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July 26, 2005 [LINK]
Discovery: All systems go
When Discovery was scheduled to launch earlier this month, I was skeptical that it would actually take place because NASA has become ultra-cautious in the wake of the Columbia disaster. Millions of high-tech components have to perform flawlessly, or "no go." So, it came as a pleasant surprise that NASA officials decided to proceed with today's flight on a common-sense basis, accepting a small degree of risk. This points to one of the reasons that government-run space flight will probably be supplanted by private space enterprise in future years. Nevertheless, there will always be a compelling reason for public space exploration, if for no other reason than the inherent inextricably close relationship between national security and technology. Also, it provides lots of material for "Nova" and other public television programs. For current news on the Space Shuttle mission, see NASA.gov. This image is a video screen capture from an NBC broadcast.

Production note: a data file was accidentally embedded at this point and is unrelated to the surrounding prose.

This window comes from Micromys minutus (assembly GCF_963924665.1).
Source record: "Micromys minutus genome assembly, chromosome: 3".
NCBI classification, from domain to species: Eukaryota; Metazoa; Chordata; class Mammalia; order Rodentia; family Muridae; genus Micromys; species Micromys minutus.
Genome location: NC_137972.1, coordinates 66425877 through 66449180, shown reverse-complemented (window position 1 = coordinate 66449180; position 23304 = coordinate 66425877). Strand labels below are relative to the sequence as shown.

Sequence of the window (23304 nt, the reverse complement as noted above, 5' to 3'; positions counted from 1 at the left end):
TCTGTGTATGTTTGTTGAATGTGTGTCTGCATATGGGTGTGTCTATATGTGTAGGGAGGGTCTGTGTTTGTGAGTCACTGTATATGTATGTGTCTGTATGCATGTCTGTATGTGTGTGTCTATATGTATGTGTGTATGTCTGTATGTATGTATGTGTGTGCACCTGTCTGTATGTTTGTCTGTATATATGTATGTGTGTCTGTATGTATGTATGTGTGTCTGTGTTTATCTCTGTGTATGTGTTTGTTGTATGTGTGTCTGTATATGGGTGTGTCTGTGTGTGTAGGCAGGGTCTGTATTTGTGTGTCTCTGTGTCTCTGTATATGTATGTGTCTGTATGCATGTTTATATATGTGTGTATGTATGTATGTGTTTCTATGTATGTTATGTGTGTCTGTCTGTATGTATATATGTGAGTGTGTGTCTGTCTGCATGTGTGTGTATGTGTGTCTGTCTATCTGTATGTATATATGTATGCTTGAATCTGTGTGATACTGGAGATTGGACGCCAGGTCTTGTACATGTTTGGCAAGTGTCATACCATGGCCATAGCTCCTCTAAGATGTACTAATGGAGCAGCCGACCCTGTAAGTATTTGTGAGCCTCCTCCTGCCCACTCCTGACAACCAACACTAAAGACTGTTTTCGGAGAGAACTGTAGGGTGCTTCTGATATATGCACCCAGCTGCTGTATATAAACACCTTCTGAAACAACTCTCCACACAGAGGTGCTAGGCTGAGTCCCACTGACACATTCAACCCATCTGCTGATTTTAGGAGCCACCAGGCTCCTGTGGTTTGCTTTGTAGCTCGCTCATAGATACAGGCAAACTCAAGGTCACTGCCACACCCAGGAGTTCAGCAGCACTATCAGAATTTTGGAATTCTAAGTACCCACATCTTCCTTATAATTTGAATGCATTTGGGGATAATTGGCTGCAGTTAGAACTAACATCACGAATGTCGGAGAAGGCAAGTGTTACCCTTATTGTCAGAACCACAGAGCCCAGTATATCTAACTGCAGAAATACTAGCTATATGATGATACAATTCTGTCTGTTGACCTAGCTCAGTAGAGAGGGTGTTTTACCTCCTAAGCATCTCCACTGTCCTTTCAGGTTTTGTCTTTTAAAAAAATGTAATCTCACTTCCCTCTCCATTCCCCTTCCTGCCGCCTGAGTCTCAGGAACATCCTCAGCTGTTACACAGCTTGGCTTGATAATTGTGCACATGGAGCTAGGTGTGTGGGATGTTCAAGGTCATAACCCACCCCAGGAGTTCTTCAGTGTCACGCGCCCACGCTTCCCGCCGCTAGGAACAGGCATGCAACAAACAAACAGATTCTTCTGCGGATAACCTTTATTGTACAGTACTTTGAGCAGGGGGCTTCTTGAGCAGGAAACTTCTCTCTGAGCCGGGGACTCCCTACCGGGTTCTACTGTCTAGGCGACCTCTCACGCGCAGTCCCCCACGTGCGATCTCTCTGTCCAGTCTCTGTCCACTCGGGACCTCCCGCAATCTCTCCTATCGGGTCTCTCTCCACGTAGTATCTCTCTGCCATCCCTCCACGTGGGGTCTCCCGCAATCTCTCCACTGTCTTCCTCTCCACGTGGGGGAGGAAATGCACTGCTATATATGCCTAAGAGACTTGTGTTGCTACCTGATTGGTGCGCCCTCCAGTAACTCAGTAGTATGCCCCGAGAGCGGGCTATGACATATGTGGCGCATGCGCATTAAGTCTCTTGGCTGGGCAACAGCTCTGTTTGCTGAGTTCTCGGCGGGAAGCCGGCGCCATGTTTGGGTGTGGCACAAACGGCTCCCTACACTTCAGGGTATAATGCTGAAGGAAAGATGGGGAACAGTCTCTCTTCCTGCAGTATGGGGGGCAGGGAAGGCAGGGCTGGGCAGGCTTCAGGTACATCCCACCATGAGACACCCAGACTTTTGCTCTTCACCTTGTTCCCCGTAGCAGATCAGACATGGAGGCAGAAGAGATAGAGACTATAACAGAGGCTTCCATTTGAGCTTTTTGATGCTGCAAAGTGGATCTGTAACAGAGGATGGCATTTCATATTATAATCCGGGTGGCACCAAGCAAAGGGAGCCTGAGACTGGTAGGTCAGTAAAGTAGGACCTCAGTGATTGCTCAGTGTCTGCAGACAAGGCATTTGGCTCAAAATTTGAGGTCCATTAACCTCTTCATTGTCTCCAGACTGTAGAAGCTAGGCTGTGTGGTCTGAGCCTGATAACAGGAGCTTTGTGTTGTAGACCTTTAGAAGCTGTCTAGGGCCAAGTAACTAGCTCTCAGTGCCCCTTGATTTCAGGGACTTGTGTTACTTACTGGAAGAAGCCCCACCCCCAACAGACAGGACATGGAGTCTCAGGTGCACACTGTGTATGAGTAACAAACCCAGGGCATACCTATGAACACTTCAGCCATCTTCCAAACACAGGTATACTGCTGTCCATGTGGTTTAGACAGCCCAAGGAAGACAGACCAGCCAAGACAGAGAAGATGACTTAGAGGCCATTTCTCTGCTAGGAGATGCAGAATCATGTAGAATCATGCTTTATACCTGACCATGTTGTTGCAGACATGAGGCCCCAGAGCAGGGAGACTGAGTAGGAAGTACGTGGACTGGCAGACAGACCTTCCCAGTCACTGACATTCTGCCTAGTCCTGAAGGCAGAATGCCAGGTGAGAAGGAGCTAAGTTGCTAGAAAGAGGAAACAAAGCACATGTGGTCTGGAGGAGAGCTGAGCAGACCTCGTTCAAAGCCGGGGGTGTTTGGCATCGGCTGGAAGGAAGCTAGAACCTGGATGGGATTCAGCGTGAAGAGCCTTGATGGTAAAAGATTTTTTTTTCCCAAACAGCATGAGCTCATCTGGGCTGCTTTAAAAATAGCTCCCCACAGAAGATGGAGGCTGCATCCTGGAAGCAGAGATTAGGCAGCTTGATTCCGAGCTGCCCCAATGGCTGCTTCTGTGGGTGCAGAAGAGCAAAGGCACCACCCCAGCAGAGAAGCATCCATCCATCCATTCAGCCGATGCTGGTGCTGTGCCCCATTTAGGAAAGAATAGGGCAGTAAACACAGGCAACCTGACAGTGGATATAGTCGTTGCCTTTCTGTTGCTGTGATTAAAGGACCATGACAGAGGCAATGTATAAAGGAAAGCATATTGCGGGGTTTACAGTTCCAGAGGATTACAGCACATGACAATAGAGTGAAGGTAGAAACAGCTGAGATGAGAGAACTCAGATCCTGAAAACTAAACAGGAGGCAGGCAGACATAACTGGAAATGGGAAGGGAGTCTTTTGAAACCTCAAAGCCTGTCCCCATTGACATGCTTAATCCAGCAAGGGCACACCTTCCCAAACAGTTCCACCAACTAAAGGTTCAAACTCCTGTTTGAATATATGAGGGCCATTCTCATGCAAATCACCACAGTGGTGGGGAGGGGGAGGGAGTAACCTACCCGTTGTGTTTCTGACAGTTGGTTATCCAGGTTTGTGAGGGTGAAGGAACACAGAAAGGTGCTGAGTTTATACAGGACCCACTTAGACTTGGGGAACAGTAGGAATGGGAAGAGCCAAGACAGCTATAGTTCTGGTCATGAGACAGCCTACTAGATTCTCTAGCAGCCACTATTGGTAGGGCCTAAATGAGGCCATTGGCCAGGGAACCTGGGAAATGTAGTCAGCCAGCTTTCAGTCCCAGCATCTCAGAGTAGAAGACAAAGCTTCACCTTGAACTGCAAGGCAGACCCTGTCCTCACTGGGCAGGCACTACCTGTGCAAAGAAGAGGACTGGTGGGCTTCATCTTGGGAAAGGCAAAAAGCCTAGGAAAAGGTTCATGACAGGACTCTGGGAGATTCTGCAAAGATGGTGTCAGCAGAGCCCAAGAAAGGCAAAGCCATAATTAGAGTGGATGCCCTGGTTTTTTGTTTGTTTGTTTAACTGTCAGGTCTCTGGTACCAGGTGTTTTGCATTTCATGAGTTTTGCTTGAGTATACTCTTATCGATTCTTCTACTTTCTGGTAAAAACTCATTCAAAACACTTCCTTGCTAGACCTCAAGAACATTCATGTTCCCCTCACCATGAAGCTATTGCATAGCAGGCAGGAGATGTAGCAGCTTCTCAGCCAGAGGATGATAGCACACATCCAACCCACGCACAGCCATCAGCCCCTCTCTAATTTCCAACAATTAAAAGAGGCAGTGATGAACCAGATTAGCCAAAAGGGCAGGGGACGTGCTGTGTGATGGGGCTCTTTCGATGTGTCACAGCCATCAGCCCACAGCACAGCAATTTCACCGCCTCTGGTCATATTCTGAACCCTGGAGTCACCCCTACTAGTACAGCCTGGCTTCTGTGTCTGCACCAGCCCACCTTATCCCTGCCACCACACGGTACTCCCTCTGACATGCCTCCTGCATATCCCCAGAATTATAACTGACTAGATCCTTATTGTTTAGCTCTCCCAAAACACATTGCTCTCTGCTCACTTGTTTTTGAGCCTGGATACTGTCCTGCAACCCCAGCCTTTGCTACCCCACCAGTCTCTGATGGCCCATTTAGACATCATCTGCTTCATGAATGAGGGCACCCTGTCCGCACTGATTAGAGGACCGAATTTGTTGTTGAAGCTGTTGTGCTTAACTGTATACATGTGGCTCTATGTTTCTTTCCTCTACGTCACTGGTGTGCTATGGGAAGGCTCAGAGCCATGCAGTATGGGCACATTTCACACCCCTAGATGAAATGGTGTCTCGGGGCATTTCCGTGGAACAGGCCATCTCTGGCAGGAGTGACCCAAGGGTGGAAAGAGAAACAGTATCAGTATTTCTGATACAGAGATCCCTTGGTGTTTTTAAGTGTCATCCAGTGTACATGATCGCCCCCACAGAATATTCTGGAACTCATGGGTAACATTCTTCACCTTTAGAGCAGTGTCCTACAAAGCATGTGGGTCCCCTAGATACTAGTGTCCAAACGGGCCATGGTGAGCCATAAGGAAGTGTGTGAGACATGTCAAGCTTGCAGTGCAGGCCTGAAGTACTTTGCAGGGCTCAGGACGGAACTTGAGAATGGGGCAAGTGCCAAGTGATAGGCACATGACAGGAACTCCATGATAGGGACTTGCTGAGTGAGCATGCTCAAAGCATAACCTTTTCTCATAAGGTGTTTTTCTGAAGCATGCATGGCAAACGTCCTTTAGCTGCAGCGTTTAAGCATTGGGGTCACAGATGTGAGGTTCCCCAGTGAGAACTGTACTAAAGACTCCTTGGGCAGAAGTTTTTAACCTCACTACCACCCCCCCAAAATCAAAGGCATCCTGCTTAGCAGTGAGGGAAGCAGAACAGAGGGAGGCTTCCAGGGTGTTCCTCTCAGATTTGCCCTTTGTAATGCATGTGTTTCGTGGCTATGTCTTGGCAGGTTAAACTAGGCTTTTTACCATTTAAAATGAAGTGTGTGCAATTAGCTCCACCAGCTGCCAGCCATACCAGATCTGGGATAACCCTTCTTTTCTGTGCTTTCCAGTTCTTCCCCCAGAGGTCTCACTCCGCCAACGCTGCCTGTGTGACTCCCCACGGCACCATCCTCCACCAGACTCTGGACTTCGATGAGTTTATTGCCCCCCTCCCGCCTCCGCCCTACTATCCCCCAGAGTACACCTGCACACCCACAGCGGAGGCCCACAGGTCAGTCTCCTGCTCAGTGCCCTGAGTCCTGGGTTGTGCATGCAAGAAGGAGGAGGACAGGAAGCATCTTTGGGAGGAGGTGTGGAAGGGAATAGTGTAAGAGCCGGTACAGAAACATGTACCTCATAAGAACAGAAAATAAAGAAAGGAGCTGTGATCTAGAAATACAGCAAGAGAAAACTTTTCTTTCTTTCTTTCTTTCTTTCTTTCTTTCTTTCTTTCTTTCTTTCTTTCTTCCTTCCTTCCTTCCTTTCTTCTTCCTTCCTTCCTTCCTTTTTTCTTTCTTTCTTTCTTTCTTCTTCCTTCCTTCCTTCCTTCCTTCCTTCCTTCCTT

(The following is repeated from my "pre-blog" post of Feb. 20, 2003):
Let's not forget the seven brave astronauts who perished so suddenly aboard the space shuttle Columbia on February 1:
- Rick D. Husband, Commander (colonel, U.S. Air Force)
- William C. McCool, Pilot (commander, U.S. Navy)
- Michael P. Anderson, Payload Commander (lieutenant colonel, U.S. Air Force)
- David M. Brown, Mission Specialist 1 (captain, U.S. Navy)
- Kalpana Chawla, Mission Specialist 2 (born in India)
- Laurel Blair Salton Clark, Mission Specialist 4 (commander, U.S. Navy)
- Ilan Ramon, Payload Specialist 1 (colonel, Israeli Air Force)
Posted (or last updated or commented upon): 26 Jul 2005, 12: 21 PM
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